One thing that will drive consistent word-of-mouth is becoming a go-to person in your industry or community on an on-going basis, you need to stay top-of-mind. As your content gains value and gets shared, your brand will work its way into conversations more and more. Start by building your online presence, if you don't already have one. Find and follow other industry leaders on social media, connect with them, and learn from them. Think about what you have to bring to the table in your industry, and start sharing your point of view in the following ways:
- If you don't already have a blog, start one, and begin writing about your areas of expertise. (Check out Alignable user Stacey Riska's blog as an example of an active, interesting blog.)
- Make sure your content is new, noteworthy, and most importantly, your own perspective.
- Gain visibility by sharing your content as well as following, commenting on, and sharing other blogs.
- Try to produce content at least once per week.
- Look for speaking opportunities at local events, even if they're unpaid, to get your name out there.
Becoming a thought leader of your field will help build your credentials and make you a go-to person in your industry, giving your brand a platform to build on and gain visibility.
4. Create and maintain engaging social communities.
Yes, I'm talking about Facebook. If you don't have a Facebook page for your business, you should. Facebook gives you and up-close-and-personal look at your customers. It's easy to pass off Facebook as something you don't have time for, but honestly, it's worth making the time for. Having a business page on Facebook gives you the opportunity to give your customers a glimpse into your culture, creating a personality for your business. It allows them to interact with you, which in turn helps to develop trust and loyalty, something that is crucial for word-of-mouth.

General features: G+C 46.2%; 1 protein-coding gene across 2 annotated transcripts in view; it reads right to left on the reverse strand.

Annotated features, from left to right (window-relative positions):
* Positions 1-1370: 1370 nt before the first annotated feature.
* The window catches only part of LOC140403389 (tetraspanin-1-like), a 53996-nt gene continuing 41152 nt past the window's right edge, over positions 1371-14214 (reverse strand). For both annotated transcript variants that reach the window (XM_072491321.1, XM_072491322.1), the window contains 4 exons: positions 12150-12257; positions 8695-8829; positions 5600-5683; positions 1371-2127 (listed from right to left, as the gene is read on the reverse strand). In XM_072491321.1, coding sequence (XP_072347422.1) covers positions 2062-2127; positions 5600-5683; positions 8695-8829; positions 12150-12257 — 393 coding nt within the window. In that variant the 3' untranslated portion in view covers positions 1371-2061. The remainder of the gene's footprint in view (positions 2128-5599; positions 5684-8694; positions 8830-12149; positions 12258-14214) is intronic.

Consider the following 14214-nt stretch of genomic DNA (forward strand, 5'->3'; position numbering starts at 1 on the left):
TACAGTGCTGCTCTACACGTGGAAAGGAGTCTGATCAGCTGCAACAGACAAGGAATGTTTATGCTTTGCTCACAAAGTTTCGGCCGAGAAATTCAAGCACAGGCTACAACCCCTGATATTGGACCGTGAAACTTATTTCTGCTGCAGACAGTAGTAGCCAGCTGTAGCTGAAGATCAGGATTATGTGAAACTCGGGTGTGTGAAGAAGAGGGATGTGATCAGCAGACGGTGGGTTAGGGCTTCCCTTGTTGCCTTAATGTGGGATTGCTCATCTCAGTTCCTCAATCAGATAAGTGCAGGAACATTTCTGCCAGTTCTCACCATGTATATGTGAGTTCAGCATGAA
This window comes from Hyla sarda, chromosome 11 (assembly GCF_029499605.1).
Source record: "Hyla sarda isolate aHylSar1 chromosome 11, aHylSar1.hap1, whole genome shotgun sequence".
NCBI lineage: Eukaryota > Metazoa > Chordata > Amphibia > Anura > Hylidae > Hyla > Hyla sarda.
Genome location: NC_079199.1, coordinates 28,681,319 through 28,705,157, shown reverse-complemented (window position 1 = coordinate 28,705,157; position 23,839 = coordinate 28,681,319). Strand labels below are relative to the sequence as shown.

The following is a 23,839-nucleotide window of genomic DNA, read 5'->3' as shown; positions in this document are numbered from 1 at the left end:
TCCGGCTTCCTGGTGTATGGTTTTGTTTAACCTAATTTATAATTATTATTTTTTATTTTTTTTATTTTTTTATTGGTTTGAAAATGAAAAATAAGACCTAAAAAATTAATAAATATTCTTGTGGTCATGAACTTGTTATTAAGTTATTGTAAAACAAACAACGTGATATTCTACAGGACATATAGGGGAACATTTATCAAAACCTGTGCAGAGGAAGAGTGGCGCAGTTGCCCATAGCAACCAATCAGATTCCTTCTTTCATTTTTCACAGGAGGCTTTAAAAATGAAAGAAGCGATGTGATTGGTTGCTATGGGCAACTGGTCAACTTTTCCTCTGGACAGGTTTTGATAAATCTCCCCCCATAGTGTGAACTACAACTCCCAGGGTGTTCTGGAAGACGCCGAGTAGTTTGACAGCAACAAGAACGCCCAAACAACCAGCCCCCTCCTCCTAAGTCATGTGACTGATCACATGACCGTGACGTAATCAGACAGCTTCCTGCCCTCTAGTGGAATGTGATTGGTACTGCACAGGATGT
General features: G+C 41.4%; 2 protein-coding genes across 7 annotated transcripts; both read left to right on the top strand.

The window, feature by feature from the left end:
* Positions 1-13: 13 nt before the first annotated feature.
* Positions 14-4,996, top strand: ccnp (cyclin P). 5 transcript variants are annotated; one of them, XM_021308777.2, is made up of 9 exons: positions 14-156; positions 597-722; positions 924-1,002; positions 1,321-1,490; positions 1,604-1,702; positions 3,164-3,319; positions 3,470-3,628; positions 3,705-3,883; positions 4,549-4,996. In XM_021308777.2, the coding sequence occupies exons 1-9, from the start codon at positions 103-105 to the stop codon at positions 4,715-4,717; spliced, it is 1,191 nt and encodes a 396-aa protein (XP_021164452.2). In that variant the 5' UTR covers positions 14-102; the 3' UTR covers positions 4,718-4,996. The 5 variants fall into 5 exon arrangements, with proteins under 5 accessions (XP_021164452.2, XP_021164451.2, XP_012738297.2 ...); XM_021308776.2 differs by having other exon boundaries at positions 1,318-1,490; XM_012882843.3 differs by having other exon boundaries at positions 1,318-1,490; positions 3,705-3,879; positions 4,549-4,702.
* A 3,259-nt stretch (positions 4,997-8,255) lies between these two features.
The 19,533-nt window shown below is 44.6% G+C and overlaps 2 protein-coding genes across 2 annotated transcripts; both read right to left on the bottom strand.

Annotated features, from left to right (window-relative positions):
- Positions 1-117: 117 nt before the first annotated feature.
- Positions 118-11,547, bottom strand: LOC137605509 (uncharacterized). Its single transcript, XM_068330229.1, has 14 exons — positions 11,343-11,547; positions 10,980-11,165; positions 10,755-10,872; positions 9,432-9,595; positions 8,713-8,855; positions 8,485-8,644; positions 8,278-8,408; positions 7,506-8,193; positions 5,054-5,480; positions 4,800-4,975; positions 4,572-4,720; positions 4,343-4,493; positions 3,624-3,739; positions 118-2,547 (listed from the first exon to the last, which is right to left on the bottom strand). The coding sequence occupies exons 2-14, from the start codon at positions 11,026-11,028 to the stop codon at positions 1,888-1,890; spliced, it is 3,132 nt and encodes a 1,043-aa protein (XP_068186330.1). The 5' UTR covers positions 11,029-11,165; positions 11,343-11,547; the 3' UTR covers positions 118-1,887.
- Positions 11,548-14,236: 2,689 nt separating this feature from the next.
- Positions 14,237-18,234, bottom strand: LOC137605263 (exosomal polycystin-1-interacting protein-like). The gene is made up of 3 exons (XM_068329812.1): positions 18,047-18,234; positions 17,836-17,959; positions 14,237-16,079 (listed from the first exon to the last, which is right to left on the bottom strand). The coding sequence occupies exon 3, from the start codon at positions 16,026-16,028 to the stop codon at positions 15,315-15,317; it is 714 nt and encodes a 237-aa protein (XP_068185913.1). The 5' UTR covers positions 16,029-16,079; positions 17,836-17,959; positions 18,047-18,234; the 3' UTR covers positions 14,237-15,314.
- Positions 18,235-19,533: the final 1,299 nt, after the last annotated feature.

Start by creating a Facebook page for your business and updating it with a description, website, profile picture, banner image, and any other vital information you'd want prospective customers to know. After your page is set up, start asking people to "like" your page. Add a link to it on your website and in your email communication, and make sure to invite your existing customers to "like" it. Check out this article for further instructions on how to set up your Facebook page.
Once you have your page all set up, it's time to think about how to engage your community. It's important to remember that your Facebook page isn't for one-way communication and soliciting. Update your Facebook page regularly with important announcements, product information, interesting and relatable articles, and even some photos that give your community a glimpse into your company culture. You can run contests that encourage customers to post photos on your page, and encourage reviews or testimonials that will help boost your image – just make sure to respond to any comments you receive on your page.
A great example of a small business with an active and engaging Facebook community is Kitchen Outfitters in Acton, MA. Their page is filled with visually appealing photos and videos, customer interaction, reviews, and content that isn't explicitly telling you to go buy their products.
By Tessa Kohn